Congenital Hyperinsulinism International

HIstories: Jackson’s Story

real life stories of kids with hyperinsulinismA 13 year age gap exists between our daughter, Faith, and our son, Jackson. People always assume it was an “accident” but it wasn’t. His entrance into this world had been prayed for and hoped for, for quite some time. After a pregnancy loss and being told I was entering “advanced maternal age,” this pregnancy was different than that of our daughter. We did extensive genetic testing prior to conceiving to find an explanation for the previous loss and to see if there were any concerns going forward. Everything came back okay. I saw a maternal fetal specialist alongside an OBGYN, and did regular ultrasounds and monitoring. With so many eyes on us, I felt confident we had nothing to worry about. I was diagnosed with gestational diabetes which had to be controlled with insulin but with medication and a strict diet, I never had a blood glucose level that was too high or too low. Out of caution, Jackson was born via c-section at 38 weeks.

Jackson was born 7 lbs 5 oz. Upon birth he was shown to me and quickly whisked off to the NICU. He had fluid in his lungs and he had low blood sugar. My doctors told me low blood sugar was common in babies born to moms with GD so I wasn’t surprised. His breathing was the main concern to everyone. After six days he was released. We were told his hypoglycemia resolved in the first few days.

We spent the next four months with what seemed to be a very normal healthy baby but with an incredible temper when it was time to eat. Family and friends even joked about our “hangry” baby. He ate like clockwork, every three hours. When he was hungry, everyone knew it. A few weeks into daycare, Jackson contracted a stomach virus. From that point on our lives were never the same. Jackson’s health quickly declined. Our warm bubbly baby was now cold to the touch, with a blank stare and zero personality.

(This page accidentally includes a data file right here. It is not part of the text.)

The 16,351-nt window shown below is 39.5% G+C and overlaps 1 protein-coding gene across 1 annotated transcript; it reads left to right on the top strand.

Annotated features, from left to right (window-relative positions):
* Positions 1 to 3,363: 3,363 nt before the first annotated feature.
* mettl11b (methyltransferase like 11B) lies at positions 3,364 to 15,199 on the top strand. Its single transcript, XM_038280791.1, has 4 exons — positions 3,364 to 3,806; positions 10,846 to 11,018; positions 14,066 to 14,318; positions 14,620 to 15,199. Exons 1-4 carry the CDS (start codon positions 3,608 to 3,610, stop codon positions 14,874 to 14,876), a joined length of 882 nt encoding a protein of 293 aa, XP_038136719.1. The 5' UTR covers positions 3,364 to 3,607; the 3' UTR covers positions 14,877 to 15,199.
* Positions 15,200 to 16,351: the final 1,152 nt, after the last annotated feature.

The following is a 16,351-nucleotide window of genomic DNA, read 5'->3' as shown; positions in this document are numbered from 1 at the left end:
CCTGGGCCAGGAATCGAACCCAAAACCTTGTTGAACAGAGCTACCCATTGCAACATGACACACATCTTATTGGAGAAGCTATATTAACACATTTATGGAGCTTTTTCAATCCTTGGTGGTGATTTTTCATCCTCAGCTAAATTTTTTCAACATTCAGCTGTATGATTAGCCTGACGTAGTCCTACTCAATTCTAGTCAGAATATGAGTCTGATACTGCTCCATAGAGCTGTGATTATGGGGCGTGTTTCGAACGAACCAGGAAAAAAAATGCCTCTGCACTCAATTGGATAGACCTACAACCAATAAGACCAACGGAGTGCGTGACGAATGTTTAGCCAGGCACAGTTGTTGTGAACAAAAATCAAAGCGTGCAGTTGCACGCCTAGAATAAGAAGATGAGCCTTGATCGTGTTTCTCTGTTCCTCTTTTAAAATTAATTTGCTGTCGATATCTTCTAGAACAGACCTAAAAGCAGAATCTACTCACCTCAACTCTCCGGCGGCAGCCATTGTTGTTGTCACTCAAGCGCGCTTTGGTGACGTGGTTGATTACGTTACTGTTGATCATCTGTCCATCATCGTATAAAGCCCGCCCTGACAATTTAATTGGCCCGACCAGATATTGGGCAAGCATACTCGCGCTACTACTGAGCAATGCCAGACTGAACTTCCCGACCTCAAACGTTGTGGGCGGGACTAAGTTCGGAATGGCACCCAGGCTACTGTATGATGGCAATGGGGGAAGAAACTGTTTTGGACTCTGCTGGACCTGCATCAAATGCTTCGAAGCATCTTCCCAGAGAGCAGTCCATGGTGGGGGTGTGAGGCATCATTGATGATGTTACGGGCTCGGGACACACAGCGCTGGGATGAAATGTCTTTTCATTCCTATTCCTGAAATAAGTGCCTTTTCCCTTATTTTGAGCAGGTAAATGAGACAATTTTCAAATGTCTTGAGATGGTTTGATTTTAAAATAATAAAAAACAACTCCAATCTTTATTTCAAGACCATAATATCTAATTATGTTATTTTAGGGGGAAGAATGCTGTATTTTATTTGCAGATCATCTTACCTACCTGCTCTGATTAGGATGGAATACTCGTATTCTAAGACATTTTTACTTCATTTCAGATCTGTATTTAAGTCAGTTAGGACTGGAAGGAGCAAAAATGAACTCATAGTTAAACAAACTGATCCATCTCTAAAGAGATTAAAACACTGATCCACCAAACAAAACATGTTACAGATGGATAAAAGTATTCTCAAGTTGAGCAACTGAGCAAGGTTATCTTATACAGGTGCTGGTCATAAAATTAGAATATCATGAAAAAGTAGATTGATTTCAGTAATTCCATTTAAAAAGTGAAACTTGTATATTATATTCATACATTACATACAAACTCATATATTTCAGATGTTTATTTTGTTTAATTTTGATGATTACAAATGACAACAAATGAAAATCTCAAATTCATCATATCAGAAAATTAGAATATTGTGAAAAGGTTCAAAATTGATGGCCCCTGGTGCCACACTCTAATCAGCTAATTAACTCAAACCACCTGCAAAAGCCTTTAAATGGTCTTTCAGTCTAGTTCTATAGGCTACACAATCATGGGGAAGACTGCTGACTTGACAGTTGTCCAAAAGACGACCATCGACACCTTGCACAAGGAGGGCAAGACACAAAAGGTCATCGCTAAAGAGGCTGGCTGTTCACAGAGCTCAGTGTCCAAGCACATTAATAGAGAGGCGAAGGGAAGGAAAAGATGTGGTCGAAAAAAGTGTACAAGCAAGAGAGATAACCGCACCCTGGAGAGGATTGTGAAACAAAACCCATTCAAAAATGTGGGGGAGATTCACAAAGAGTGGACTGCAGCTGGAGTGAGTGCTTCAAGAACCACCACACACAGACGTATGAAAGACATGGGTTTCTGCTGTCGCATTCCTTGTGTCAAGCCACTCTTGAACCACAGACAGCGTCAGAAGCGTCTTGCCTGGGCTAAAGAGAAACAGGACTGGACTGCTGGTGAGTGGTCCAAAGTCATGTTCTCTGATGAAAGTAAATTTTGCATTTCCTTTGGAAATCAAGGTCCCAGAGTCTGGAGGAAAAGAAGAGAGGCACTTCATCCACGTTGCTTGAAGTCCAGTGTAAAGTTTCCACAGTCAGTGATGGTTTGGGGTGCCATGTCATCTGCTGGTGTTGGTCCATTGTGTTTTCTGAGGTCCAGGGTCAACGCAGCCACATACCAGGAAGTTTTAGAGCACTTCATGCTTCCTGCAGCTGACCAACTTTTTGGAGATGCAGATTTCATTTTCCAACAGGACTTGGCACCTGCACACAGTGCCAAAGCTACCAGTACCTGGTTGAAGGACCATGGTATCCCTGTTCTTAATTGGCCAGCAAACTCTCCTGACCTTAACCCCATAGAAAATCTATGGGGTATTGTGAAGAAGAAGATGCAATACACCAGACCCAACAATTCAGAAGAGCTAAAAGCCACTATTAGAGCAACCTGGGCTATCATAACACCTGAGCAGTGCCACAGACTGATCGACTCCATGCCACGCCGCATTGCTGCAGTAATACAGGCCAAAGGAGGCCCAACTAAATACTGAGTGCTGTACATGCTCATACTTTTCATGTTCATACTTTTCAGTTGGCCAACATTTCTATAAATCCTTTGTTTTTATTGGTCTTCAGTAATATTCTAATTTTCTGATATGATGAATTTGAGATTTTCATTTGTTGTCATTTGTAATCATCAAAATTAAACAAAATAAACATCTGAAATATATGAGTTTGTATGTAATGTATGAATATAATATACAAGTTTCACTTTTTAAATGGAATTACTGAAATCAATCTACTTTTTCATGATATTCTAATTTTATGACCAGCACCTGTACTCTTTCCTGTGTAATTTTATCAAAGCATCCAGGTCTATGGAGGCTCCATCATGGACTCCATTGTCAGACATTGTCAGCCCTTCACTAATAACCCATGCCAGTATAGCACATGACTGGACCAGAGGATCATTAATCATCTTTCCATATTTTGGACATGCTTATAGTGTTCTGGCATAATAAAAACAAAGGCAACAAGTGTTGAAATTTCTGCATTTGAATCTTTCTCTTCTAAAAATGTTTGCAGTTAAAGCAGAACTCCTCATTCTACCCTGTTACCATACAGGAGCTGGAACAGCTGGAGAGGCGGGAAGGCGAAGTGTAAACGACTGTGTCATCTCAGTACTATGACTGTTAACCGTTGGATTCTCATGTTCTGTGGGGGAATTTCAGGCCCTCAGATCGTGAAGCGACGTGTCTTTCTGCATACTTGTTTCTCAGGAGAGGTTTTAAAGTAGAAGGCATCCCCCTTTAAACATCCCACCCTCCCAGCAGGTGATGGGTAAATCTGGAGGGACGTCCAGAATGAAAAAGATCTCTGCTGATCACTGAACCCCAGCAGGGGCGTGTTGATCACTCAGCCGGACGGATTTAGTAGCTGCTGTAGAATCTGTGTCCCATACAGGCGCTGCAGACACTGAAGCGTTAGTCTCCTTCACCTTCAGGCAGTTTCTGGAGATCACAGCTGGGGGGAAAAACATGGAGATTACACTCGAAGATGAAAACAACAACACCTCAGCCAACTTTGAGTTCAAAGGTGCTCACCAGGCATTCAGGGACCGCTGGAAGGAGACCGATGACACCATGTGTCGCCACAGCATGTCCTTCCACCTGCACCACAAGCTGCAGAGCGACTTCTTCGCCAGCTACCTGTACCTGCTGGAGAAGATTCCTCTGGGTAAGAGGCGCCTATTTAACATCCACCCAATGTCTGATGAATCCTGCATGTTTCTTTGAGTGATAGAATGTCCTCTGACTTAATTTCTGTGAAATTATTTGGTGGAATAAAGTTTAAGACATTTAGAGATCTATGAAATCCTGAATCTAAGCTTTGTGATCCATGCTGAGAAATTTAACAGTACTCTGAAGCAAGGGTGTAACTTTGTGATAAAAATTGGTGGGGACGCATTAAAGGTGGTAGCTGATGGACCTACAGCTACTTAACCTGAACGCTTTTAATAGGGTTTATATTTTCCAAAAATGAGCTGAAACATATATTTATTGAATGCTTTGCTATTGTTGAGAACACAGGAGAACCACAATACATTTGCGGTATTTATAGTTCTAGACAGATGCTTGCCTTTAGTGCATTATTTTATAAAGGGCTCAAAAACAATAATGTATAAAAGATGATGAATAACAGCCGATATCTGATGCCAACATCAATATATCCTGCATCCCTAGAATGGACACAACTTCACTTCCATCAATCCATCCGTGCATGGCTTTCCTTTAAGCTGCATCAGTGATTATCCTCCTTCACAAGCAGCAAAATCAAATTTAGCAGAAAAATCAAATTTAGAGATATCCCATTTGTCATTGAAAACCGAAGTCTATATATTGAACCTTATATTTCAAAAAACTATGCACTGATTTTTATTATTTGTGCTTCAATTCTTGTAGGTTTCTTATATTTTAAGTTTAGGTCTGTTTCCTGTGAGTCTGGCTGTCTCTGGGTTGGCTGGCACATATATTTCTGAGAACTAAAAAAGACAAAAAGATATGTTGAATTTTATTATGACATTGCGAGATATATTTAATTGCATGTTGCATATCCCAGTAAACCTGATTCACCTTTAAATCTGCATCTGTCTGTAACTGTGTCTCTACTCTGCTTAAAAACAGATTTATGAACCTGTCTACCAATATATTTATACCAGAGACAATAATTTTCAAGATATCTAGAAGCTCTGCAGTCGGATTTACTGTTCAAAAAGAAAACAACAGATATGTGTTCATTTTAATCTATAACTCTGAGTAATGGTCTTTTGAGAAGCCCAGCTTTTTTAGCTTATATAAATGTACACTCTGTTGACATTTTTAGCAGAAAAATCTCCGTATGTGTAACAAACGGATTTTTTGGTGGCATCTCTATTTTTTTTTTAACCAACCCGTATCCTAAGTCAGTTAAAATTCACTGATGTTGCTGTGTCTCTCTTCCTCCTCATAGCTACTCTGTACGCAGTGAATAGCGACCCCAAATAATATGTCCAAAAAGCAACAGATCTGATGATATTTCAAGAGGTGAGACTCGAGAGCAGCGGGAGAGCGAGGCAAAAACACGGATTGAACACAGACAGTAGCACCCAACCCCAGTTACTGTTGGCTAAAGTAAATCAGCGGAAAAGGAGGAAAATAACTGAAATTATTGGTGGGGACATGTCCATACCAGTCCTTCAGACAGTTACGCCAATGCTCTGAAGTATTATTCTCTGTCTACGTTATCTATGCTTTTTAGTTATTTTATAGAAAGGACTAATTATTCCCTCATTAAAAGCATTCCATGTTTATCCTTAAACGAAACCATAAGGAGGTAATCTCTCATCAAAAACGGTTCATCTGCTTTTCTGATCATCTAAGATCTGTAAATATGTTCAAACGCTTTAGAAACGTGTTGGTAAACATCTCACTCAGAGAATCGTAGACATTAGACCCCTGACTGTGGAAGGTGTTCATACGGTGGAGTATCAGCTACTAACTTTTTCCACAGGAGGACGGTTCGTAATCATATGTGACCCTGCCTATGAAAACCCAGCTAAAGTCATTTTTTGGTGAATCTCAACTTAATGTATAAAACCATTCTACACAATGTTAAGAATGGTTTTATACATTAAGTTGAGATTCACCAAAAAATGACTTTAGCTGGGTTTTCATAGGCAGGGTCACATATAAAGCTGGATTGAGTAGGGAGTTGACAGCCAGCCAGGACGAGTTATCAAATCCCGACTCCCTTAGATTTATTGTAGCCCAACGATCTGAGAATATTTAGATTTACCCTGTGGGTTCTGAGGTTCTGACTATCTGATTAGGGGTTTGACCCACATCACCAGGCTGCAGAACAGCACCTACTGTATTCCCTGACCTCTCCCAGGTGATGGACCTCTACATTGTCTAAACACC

The first night/early morning the symptoms presented, we rushed Jackson to the emergency room. We told the physician that he was cold to the touch, not eating, not blinking, not urinating for several hours, and going limp. The doctor told us make him eat while we were there. So we did. A short time later, his color returned and he seemed to be okay. The doctor lighthearted implied that it had been awhile since we had a baby and we were just over anxious. He said all of his symptoms suggested teething difficulties and that all was well. No real exam. No blood work. Nothing. We were sent home.

I spent the next few days forcing Jackson to eat because he didn’t cry for food anymore. He’d present with the same issues again and again, I’d feed him, he’d get better, then over the next few hours he’d decline. The first doctor really made me question my judgement. Was I looking for something that wasn’t there? A few days passed and my concern grew more. The final straw was one morning Jackson again had a blank stare in his eyes, wouldn’t blink, his body was cold, and his hand was twitching. I thought he was having a seizure. This time we went to the Texas Children’s Hospital (TCH) emergency room.

Because of the suspected seizures, Jackson was taken straight back and under the evaluation of the pediatric neurology team. One of the first things done was blood work. About 20 minutes later our nurse, literally, came running into the room with a glucometer in her hand. She pricked his heel and took the sample. A few seconds later she looked at me, “21, his blood sugar is 21.” She grabbed the phone on the wall, went on the intercom, and before I knew it, the room was filled with doctors and nurses. I was terrified. They administered an emergency bolus of dextrose. He continued to drop in the 20s and 30s. Once he was on a continuous dextrose drip, he finally became stable.